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The Development of the Dreyfus Affair

Dreyfus Affair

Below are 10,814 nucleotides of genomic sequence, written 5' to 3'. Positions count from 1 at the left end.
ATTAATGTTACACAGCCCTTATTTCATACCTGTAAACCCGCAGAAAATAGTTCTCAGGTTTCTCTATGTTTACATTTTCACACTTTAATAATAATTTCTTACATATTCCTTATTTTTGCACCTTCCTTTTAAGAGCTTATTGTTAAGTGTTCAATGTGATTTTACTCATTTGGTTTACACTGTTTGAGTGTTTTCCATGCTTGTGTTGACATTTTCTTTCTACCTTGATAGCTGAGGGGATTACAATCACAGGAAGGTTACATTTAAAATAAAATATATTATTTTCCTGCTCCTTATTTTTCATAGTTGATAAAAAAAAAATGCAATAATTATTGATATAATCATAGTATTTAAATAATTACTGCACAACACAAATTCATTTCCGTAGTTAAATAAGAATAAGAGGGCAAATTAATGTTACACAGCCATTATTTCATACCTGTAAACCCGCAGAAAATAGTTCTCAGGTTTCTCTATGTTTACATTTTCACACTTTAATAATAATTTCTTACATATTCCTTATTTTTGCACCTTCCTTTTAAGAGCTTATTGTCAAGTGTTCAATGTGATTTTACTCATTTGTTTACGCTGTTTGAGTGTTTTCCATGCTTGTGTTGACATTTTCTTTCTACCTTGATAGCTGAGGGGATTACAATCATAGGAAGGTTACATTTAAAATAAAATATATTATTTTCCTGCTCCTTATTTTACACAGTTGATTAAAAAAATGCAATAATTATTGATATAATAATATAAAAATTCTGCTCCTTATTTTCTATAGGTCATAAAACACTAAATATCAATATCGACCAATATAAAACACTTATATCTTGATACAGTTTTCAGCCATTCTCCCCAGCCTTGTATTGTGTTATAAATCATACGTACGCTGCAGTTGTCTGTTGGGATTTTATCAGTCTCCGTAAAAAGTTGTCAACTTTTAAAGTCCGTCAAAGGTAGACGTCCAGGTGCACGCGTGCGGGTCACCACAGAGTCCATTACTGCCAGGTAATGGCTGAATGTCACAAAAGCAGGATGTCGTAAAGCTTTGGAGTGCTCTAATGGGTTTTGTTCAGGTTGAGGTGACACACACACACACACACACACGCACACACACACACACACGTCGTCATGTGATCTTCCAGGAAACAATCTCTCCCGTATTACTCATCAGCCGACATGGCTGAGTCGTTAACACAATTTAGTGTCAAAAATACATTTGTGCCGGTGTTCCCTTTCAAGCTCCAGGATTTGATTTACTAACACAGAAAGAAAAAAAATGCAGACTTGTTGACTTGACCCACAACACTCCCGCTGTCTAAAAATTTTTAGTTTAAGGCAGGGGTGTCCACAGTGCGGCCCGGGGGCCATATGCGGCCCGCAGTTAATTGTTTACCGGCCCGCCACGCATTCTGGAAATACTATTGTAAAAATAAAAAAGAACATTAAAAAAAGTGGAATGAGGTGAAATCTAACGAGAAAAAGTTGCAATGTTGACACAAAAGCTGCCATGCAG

<![CDATA[On the 18th December 1900 the French government granted amnesty to anyone accused of involvement in the 'Dreyfus Affair'. By this point, the controversy surrounding the trial of Alfred Dreyfus had developed into a major scandal which revealed divisions throughout French society and publicly exposed huge levels of corruption. The Affair started in 1894 when French army captain Dreyfus was convicted of treason by a military court martial and sentenced to life in prison. The treason charge related to the accusation that he had passed on French military secrets to Germany. After his conviction, the artillery officer was sent to Devil's Island Prison in French Guyana to serve his sentence. Dreyfus defended his innocence throughout the trial and after. The trial itself was an irregular one, with the defendant prosecuted despite the evidence against him being weak and far from convincing. Historians and commentators have suggested since that the fact Dreyfus was Jewish was the biggest reason for his conviction. France, like much of Europe in this period, was a country divided along political, social and religious lines. Anti-Semitism was common throughout the country. The industrial and economic growth that occurred in the century following the French Revolution had seen the Jewish community take on an increasingly important role, either as wealthy businessmen, or in prominent positions in the judiciary, government and army. This led to resentment from French nationalists and Catholics, who viewed the Jews as damaging the French national identity, and convenient scapegoats for the social and economic problems in the country. Dreyfus' family, and his lawyer, continued to protest his innocence and fought to clear his name while he was imprisoned on Devil's Island. New facts gradually leaked out that resulted in the original case slowly unravelling. In 1896, evidence was disclosed that implicated Major Ferdinand Esterhazy as the actual guilty party. Attempts were made by the military to hide this information, but a national uproar meant that Esterhazy was court martialed in 1898 - his trial lasted an hour and saw him acquitted. In August 1898, the original letter that implicated Dreyfus - the critical piece of evidence in his conviction, was comprehensively discredited. Major Hubert Henry, the man who had supposedly found the letter, admitted he had forged it. Henry committed suicide soon after. Dreyfus was granted a retrial in 1899, and yet again the military court found him guilty, but reduced his punishment to just ten years in prison. By this point the affair had grown into a scandal, in both France and abroad. Emile Zola, at the time one of France's most celebrated writers, published a letter entitled "J'Accuse" on the front page of the Aurore newspaper (a publication owned by future French premier George Clemenceau). The inflammatory letter accused the judges at Esterhazy's trial of being under the control of the military. 200,000 copies of the paper were sold that day. Zola was sentenced to prison for libel one month later, but escaped to Britain before the sentence could be enforced. Internationally, the trial caused similar outrage. Paris was preparing to host a Universal Exposition in 1900. The event was intended to celebrate France's achievements in the late nineteenth century, and had seen the government invest in a massive construction program that included the building of two new railway stations in the capital. These plans were put into jeopardy however, as European countries and the United States threatened to boycott the Exposition due to the Dreyfus Affair. The Dreyfus Affair had divided France, between nationalists and Catholics who supported the military's position, and republicans, socialists and campaigners for religious freedom who supported Dreyfus. For those who believed the verdict should have been upheld, the campaign to free Dreyfus was damaging to France and undermining the authority of its military. For those on Dreyfus' side, the scandal and cover up revealed a dangerous, out of control armed forces that needed to be bought under the control of the government. Eventually, the French president overruled the verdict of the second trial of Dreyfus, a result of the increasingly vocal pressure to do so. In 1906 a civilian court of appeals set aside the 1899 judgment and rehabilitated Dreyfus. The event signaled a new era of French politics before the First World War, with a series of left leaning administrations working to reduce the role of church and military in government. It would take the French army until 1995 to publicly declare Dreyfus' innocence, revealing just how deeply rooted the issue had become. For France as a whole, the Dreyfus affair exposed the divisions that split the country at the turn of the twentieth century. Photo Credit: Wikimedia Commons User: Bibliothèque nationale de France]]>

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